A variety of factors — a shorter early voting period, it being a midterm year and having just one Senate election on the ballot — makes it difficult to compare turnout to the most recent runoff election. When the last midterm runoff was held in 2018, also four weeks after the November election, over 373,000 voted early. But that was a significantly lower-profile race, with only the secretary of state and a local Public Service Commission role on the runoff ballot.
Turnout has been higher in Democratic strongholds, and among Black voters
Voters in Democratic strongholds had a head start after a court ruled that counties could offer Saturday voting this past weekend, following a lawsuit from Warnock’s campaign and Democratic allies. The places that took it up were mostly in Atlanta and its suburbs. That gave voters in these areas, who largely favor Democrats, a chance to cast their ballots sooner.
Democrats have largely kept up that momentum, with Black voters — a key component of the party’s base in Georgia — making up a greater share of the early electorate compared to what early turnout looked like before the November election.
During that period, Black voters were 29 percent of the electorate, noted John Couvillon, a Louisiana-based Republican pollster. Through Thursday, Black voters were 32.4 percent of the early vote for next week’s runoff, a positive sign of engagement for Warnock’s campaign. Warnock earned 90 percent support from Black voters last month, according to the Edison exit poll.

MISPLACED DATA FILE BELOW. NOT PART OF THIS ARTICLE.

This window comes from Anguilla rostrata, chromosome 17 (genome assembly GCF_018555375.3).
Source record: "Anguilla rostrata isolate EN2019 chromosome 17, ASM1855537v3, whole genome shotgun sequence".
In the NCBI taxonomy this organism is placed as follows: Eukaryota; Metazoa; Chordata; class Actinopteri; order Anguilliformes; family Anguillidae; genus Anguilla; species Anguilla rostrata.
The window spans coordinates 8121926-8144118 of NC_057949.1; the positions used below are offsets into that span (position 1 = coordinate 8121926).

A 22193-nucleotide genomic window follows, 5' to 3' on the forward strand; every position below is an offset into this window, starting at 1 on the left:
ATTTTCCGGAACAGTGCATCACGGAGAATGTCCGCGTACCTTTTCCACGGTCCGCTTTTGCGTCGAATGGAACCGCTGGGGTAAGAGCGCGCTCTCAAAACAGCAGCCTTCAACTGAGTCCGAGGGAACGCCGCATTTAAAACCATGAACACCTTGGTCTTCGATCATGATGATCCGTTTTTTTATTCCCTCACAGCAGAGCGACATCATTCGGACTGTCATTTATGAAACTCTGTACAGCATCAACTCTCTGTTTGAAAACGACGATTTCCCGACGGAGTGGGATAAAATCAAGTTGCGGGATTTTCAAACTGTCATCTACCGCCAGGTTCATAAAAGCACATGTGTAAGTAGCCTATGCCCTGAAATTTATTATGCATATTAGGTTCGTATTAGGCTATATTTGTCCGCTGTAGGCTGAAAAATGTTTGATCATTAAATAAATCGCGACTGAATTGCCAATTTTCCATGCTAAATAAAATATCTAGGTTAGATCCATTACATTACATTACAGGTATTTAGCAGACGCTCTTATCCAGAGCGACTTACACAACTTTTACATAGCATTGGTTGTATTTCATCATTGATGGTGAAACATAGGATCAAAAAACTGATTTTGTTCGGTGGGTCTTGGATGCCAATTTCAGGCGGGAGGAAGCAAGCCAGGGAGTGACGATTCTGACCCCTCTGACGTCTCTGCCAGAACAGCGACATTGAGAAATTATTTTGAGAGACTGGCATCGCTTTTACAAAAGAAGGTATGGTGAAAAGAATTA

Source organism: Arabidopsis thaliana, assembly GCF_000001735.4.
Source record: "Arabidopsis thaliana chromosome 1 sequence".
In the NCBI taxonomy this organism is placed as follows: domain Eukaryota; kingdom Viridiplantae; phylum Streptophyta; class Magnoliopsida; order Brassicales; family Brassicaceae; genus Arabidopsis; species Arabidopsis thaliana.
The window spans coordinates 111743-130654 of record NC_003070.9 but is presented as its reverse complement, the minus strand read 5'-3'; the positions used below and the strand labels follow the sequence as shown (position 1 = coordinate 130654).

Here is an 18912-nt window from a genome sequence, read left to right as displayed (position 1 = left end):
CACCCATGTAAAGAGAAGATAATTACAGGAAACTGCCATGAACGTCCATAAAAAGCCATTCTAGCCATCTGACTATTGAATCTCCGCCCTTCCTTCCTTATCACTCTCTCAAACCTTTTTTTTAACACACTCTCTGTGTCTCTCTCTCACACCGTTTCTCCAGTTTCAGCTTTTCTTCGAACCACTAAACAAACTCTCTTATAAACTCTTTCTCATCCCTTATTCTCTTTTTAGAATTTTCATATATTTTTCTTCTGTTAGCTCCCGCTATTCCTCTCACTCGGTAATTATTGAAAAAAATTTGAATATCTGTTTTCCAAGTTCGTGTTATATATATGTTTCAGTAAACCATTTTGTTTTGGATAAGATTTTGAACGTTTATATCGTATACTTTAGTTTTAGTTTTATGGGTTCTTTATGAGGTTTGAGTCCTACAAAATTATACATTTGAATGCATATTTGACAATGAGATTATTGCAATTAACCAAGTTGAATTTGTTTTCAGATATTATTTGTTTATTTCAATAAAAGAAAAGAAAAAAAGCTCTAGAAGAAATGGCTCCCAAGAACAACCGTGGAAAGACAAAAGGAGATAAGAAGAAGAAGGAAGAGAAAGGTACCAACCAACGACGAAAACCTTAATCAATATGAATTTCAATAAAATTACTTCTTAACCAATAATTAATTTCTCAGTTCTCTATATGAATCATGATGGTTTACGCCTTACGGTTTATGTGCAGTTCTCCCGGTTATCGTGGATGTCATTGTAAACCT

During the November election, the incumbent Democrat won the early vote while Walker won the Election Day vote. But margins matter.
“I think Sen. Warnock is building himself a pretty formidable lead right now as we speak,” Couvillon said.
The counties Walker won that brought him the largest number of votes — Cherokee, Forsyth and Hall counties — have seen some of the highest turnout numbers so far in early voting. Still, they lag behind turnout numbers in Fulton, Dekalb, Cobb and Gwinnett, where Warnock won in the general election.
Of the counties Walker won, Forsyth has the highest early-vote turnout, with 25.2 percent. In the general election, the county had a turnout of 63.3 percent. Throughout the cycle, some national Republicans have pushed for the base to vote on Election Day. If that trend holds, GOP turnout would look very different on Tuesday.
There is still a lot of voting left — but it is tough to gauge how much
Despite the records set in the early days, total early voting ahead of the runoff sits at 1.4 million through Thursday, compared to more than 2.2 million Georgia voters who cast their ballots early ahead of the November election. (That early voting period lasted over two weeks.)
Turnout has tapered down in the latter half of the week, hovering just below 300,000 votes each on Wednesday and Thursday.
During the November election, 58 percent of Georgia voters cast their ballots via in-person early voting compared to 36 percent on Election Day. The final 6 percent voted absentee by mail.
The condensed early voting period could mean that a greater share of votes come on Election Day, when Walker got the bulk of his support in November. But it could also be an indicator of lower overall turnout, with Dec. 6 unlikely to have the same draw as a typical Election Day.